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April 24, 2012

Find out what veterinary neurologists look for when doing a veterinary neurology exam on pets.

In March 2012, I had the chance to attend (on a press pass) two days of the American Animal Hospital Association (AAHA) annual conference. It happened to be in Denver this year. My number one destination was a session called “Video Tour of the Neurologic Exam” by Dr. Simon Platt, who works / teaches at the University of Georgia’s College of Veterinary Medicine.

If you ever have the chance to hear Dr. Platt speak, take it. The man is very funny and has great videos to demonstrate what various neurological problems look like.

For obvious reasons my notes reflect mostly information that applies to Lilly’s case of meningoencephalomyelitis / meningoencephalitis (inflammation of the brain and lining of the brain and spinal cord) after an adverse vaccine reaction to a rabies vaccine.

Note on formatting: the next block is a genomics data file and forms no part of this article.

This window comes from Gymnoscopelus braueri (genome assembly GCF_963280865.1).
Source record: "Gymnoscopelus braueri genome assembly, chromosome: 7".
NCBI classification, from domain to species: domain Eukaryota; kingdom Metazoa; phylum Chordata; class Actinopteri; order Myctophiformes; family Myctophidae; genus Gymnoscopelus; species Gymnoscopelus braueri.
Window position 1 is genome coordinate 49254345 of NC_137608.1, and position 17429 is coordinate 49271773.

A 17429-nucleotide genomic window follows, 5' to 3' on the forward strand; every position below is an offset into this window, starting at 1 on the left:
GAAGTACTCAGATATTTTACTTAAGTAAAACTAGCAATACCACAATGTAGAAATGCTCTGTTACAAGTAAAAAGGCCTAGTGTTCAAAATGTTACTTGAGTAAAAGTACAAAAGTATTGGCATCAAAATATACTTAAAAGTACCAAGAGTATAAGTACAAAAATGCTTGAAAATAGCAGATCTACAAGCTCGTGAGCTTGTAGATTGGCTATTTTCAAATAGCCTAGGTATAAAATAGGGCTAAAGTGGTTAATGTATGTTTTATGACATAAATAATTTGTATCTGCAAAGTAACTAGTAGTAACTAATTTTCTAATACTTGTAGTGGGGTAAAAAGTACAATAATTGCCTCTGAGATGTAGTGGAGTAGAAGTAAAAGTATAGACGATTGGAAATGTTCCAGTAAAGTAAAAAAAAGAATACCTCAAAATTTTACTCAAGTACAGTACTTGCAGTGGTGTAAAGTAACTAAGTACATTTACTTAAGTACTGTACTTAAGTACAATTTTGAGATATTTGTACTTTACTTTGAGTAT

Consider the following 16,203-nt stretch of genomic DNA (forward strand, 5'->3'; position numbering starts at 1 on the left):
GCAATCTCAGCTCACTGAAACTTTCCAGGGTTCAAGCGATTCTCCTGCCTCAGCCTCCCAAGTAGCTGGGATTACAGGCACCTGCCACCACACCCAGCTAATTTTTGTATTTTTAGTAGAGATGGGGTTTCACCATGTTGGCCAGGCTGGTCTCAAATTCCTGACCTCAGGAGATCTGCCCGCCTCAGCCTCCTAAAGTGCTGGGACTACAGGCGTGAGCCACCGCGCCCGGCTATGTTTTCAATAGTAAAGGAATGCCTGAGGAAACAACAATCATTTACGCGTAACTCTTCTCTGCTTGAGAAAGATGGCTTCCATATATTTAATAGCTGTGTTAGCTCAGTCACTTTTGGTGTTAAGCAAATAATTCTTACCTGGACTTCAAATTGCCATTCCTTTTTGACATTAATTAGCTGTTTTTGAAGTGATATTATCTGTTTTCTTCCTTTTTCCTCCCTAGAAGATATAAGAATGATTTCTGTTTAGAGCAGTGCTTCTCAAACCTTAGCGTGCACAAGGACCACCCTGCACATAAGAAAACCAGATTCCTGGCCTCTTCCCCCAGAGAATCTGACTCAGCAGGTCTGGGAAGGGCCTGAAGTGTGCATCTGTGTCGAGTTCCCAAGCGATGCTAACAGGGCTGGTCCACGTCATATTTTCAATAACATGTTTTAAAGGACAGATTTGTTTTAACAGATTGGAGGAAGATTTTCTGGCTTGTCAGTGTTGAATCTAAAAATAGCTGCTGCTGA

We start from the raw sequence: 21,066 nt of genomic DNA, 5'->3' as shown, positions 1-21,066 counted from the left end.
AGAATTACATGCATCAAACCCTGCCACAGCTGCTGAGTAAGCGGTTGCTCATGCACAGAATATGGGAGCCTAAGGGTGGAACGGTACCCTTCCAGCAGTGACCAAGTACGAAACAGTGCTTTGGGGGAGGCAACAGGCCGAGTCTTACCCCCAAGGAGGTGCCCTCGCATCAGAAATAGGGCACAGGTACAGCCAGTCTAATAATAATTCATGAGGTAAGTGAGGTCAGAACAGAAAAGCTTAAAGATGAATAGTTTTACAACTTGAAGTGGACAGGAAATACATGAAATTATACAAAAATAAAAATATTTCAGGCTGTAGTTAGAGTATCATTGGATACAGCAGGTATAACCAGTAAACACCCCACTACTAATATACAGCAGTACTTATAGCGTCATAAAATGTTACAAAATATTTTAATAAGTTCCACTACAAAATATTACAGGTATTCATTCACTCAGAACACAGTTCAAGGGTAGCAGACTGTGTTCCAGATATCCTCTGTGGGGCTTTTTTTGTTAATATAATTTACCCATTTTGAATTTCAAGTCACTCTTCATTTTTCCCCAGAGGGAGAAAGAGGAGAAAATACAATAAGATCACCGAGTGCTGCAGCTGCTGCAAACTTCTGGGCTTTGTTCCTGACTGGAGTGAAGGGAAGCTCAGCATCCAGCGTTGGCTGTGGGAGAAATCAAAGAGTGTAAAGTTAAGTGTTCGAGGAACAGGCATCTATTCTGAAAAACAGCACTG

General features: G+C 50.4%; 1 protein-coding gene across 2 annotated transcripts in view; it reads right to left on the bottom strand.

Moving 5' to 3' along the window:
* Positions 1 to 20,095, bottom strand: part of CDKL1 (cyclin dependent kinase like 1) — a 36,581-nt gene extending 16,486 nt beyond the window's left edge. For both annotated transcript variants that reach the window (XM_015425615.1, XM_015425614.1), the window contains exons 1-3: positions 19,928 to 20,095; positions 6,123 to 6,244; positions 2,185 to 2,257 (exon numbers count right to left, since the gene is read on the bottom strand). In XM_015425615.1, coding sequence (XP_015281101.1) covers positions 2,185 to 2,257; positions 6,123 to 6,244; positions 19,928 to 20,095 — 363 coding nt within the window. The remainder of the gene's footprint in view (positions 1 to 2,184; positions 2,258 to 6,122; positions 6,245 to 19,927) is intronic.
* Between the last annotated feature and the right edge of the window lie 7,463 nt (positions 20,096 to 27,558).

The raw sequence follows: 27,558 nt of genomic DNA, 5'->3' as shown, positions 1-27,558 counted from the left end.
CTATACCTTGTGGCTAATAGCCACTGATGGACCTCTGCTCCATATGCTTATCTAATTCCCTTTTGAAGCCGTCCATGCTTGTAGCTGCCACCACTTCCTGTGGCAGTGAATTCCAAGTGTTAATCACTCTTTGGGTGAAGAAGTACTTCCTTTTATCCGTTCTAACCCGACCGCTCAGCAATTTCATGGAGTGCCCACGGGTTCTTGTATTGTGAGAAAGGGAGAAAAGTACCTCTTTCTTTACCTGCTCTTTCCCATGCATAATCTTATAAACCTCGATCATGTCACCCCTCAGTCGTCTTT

I learned a few interesting things, however, that might be of use to you.

Questions Asked During a Veterinary Neurology Exam

When veterinarians assess a dog, Dr. Platt said the main questions to ask are … Who are you, and what are you doing? In other words, who is this animal normally, and how has that changed?

[In our case, Lilly went from being a healthy, strong dog with great balance and agility … to one who would barely walk or stand without falling over, who could not hold her head still, who could not even hold herself up to potty.]

Answers about an animal’s mental status, posture, and movement help you figure out:

  • If what you’re seeing is neurological (vs orthopedic or something else)
  • If what you’re seeing is “in the head” or “out of the head” (brain or spinal)

You’re mostly looking at movement – strength, coordination, or both:

  • “Drunkenness” is neurological.
  • Issues with strength are often out of the head (spinal).